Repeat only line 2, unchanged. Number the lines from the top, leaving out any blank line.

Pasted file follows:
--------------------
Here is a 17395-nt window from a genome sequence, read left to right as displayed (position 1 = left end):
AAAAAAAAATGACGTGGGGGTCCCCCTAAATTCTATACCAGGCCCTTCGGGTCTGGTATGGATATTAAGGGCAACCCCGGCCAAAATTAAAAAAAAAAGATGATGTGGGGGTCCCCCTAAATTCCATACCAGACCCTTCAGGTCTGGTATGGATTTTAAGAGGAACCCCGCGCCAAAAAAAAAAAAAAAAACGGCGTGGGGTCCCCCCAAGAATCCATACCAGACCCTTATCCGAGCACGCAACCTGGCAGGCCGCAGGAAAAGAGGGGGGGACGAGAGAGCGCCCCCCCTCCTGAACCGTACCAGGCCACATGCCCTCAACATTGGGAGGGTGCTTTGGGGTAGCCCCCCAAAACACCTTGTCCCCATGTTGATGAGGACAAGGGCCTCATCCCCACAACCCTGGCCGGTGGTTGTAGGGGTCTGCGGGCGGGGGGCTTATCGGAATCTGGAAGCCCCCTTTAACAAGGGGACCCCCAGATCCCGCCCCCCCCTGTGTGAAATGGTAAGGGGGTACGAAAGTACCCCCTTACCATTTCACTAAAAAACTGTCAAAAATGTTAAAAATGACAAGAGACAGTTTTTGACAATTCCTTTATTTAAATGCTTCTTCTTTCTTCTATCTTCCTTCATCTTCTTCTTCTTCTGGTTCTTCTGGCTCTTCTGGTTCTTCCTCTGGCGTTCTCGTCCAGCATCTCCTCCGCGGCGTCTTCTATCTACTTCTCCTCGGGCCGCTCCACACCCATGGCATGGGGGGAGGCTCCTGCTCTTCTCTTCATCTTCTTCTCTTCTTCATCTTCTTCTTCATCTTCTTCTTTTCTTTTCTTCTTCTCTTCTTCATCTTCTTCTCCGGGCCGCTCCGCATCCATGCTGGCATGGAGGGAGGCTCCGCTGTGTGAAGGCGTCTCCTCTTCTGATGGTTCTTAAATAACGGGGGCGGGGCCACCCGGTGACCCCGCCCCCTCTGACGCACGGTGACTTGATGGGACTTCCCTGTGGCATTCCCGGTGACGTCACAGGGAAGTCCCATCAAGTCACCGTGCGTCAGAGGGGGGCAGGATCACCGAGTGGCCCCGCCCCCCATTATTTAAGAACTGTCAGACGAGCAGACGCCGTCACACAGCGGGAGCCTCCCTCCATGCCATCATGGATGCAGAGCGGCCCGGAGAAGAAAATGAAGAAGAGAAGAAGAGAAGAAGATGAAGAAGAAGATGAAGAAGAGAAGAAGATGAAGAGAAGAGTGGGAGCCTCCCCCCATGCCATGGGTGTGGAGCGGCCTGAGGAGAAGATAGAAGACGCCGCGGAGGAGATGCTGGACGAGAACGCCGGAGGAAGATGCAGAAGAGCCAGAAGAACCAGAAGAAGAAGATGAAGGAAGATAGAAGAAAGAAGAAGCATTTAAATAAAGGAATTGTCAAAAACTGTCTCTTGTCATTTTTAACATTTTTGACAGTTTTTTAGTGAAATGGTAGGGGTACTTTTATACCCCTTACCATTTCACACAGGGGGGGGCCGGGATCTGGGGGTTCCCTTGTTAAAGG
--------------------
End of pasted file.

AAAAAAAAATGACGTGGGGGTCCCCCTAAATTCTATACCAGGCCCTTCGGGTCTGGTATGGATATTAAGGGCAACCCCGGCCAAAATTAAAAAAAAAAGATGATGTGGGGGTCCCCCTAAATTCCATACCAGACCCTTCAGGTCTGGTATGGATTTTAAGAGGAACCCCGCGCCAAAAAAAAAAAAAAAAACGGCGTGGGGTCCCCCCAAGAATCCATACCAGACCCTTATCCGAGCACGCAACCTGGCAGGCCGCAGGAAAAGAGGGGGGGACGAGAGAGCGCCCCCCCTCCTGAACCGTACCAGGCCACATGCCCTCAACATTGGGAGGGTGCTTTGGGGTAGCCCCCCAAAACACCTTGTCCCCATGTTGATGAGGACAAGGGCCTCATCCCCACAACCCTGGCCGGTGGTTGTAGGGGTCTGCGGGCGGGGGGCTTATCGGAATCTGGAAGCCCCCTTTAACAAGGGGACCCCCAGATCCCGCCCCCCCCTGTGTGAAATGGTAAGGGGGTACGAAAGTACCCCCTTACCATTTCACTAAAAAACTGTCAAAAATGTTAAAAATGACAAGAGACAGTTTTTGACAATTCCTTTATTTAAATGCTTCTTCTTTCTTCTATCTTCCTTCATCTTCTTCTTCTTCTGGTTCTTCTGGCTCTTCTGGTTCTTCCTCTGGCGTTCTCGTCCAGCATCTCCTCCGCGGCGTCTTCTATCTACTTCTCCTCGGGCCGCTCCACACCCATGGCATGGGGGGAGGCTCCTGCTCTTCTCTTCATCTTCTTCTCTTCTTCATCTTCTTCTTCATCTTCTTCTTTTCTTTTCTTCTTCTCTTCTTCATCTTCTTCTCCGGGCCGCTCCGCATCCATGCTGGCATGGAGGGAGGCTCCGCTGTGTGAAGGCGTCTCCTCTTCTGATGGTTCTTAAATAACGGGGGCGGGGCCACCCGGTGACCCCGCCCCCTCTGACGCACGGTGACTTGATGGGACTTCCCTGTGGCATTCCCGGTGACGTCACAGGGAAGTCCCATCAAGTCACCGTGCGTCAGAGGGGGGCAGGATCACCGAGTGGCCCCGCCCCCCATTATTTAAGAACTGTCAGACGAGCAGACGCCGTCACACAGCGGGAGCCTCCCTCCATGCCATCATGGATGCAGAGCGGCCCGGAGAAGAAAATGAAGAAGAGAAGAAGAGAAGAAGATGAAGAAGAAGATGAAGAAGAGAAGAAGATGAAGAGAAGAGTGGGAGCCTCCCCCCATGCCATGGGTGTGGAGCGGCCTGAGGAGAAGATAGAAGACGCCGCGGAGGAGATGCTGGACGAGAACGCCGGAGGAAGATGCAGAAGAGCCAGAAGAACCAGAAGAAGAAGATGAAGGAAGATAGAAGAAAGAAGAAGCATTTAAATAAAGGAATTGTCAAAAACTGTCTCTTGTCATTTTTAACATTTTTGACAGTTTTTTAGTGAAATGGTAGGGGTACTTTTATACCCCTTACCATTTCACACAGGGGGGGGCCGGGATCTGGGGGTTCCCTTGTTAAAGG